Supervisors and Institutions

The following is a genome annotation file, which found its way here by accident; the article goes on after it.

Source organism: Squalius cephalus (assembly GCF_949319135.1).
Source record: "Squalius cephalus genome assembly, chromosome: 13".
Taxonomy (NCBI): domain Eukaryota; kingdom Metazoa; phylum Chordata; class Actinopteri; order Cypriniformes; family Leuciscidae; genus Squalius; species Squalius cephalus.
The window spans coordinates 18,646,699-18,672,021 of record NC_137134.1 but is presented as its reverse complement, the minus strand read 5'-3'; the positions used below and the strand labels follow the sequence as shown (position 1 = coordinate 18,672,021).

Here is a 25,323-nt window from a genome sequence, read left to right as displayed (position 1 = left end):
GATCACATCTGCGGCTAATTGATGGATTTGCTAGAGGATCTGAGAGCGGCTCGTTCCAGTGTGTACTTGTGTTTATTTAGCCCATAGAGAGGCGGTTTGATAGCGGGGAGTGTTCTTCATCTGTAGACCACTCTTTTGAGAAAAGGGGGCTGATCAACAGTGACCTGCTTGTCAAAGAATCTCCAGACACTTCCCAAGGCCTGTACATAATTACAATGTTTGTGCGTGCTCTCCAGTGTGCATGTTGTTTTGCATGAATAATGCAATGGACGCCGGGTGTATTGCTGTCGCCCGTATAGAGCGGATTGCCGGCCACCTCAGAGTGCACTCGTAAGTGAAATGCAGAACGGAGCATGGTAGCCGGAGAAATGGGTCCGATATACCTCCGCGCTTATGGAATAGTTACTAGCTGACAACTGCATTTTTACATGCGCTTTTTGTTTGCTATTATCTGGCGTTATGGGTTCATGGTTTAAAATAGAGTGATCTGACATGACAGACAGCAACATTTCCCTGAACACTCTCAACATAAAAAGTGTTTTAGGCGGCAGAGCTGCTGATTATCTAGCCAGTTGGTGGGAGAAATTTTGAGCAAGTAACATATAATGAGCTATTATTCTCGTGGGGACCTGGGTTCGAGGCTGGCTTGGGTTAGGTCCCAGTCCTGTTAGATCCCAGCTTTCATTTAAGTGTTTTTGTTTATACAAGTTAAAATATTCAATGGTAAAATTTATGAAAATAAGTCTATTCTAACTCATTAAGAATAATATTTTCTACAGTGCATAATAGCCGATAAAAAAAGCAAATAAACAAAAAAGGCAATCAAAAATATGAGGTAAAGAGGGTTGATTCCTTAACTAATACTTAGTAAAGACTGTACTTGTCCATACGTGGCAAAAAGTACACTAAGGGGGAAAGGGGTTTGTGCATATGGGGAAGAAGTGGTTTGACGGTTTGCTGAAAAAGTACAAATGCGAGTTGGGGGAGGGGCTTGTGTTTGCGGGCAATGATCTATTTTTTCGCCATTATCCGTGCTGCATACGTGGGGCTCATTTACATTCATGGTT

The Carnian Pluvial Episode (CPE) was identified in 1989, but its timing, drivers, and impacts have only been recognised recently. The CPE was triggered by Wrangellia LIP eruptions which led to global warming, extreme humidity on land, acid rain, and ocean acidification and anoxia. The CPE not only killed as many as 50% of species, but triggered a burst of recovery of reefs and neopterygian fishes in the sea, and dinosaurs on land. The CPE ranks with the ‘big five’ mass extinctions, and yet it has been little noticed, and not studied. In particular, we do not have an accurate estimate of which groups were killed off and which survived, nor about issues such as selectivity and connections between recovery and climate change. The aim of the project is to document exactly what went extinct and what survived, and then to explore the impact of the extinction on life in general, on particular ecosystems, and palaeogeographically, as well as understanding selectivity (e.g. did victims share any characters) and the nature of the recovery (how fast; geographic issues; which clades expanded and which did not?). The student will use the latest stratigraphic information to establish the most precise possible data base on Carnian sedimentary formations worldwide, and then use this backdrop to determine the timing of extinction and origination of all key groups through the Late Triassic, with a focus on the Carnian. The raw data will provide the material for a study of the dynamics of species turnover before, during and after the CPE. Where cladograms are available, the study will extend to determining how the CPE punctuated rates of trait evolution during the crisis, and during the recovery. Where possible, field and borehole data will be used to document sections through the CPE in the English red beds, and in the marine successions of the Dolomites in north Italy, to compare regional patterns or extinction and origin with sedimentary evidence on environments.